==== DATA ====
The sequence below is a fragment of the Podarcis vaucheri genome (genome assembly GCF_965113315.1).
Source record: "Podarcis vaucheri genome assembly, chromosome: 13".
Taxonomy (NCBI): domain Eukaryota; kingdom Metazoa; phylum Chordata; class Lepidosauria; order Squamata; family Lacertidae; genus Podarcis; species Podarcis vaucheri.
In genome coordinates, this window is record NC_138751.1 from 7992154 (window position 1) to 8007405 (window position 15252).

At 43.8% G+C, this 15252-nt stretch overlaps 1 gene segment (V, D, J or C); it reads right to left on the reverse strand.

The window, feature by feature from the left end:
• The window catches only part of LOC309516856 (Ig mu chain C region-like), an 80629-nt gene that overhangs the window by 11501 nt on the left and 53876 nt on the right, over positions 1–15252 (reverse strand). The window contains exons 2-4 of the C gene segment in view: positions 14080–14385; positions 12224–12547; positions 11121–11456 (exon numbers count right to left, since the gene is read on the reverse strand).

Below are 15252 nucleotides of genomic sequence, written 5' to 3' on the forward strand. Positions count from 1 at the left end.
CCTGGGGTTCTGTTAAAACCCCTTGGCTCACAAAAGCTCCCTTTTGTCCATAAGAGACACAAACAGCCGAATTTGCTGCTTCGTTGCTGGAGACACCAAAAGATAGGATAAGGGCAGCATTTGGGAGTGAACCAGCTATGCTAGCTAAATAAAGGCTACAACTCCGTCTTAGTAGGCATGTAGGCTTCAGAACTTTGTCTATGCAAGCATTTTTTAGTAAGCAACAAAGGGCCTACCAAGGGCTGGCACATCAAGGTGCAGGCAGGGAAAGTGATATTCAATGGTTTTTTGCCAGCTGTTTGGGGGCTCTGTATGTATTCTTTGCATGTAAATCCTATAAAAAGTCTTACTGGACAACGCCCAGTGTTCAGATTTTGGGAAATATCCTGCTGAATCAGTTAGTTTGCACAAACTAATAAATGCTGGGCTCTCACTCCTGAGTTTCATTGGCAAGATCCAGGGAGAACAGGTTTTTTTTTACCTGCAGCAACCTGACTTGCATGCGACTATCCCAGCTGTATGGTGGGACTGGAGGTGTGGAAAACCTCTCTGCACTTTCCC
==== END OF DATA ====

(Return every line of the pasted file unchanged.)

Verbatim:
The sequence below is a fragment of the Podarcis vaucheri genome (genome assembly GCF_965113315.1).
Source record: "Podarcis vaucheri genome assembly, chromosome: 13".
Taxonomy (NCBI): domain Eukaryota; kingdom Metazoa; phylum Chordata; class Lepidosauria; order Squamata; family Lacertidae; genus Podarcis; species Podarcis vaucheri.
In genome coordinates, this window is record NC_138751.1 from 7992154 (window position 1) to 8007405 (window position 15252).

At 43.8% G+C, this 15252-nt stretch overlaps 1 gene segment (V, D, J or C); it reads right to left on the reverse strand.

The window, feature by feature from the left end:
• The window catches only part of LOC309516856 (Ig mu chain C region-like), an 80629-nt gene that overhangs the window by 11501 nt on the left and 53876 nt on the right, over positions 1–15252 (reverse strand). The window contains exons 2-4 of the C gene segment in view: positions 14080–14385; positions 12224–12547; positions 11121–11456 (exon numbers count right to left, since the gene is read on the reverse strand).

Below are 15252 nucleotides of genomic sequence, written 5' to 3' on the forward strand. Positions count from 1 at the left end.
CCTGGGGTTCTGTTAAAACCCCTTGGCTCACAAAAGCTCCCTTTTGTCCATAAGAGACACAAACAGCCGAATTTGCTGCTTCGTTGCTGGAGACACCAAAAGATAGGATAAGGGCAGCATTTGGGAGTGAACCAGCTATGCTAGCTAAATAAAGGCTACAACTCCGTCTTAGTAGGCATGTAGGCTTCAGAACTTTGTCTATGCAAGCATTTTTTAGTAAGCAACAAAGGGCCTACCAAGGGCTGGCACATCAAGGTGCAGGCAGGGAAAGTGATATTCAATGGTTTTTTGCCAGCTGTTTGGGGGCTCTGTATGTATTCTTTGCATGTAAATCCTATAAAAAGTCTTACTGGACAACGCCCAGTGTTCAGATTTTGGGAAATATCCTGCTGAATCAGTTAGTTTGCACAAACTAATAAATGCTGGGCTCTCACTCCTGAGTTTCATTGGCAAGATCCAGGGAGAACAGGTTTTTTTTTACCTGCAGCAACCTGACTTGCATGCGACTATCCCAGCTGTATGGTGGGACTGGAGGTGTGGAAAACCTCTCTGCACTTTCCC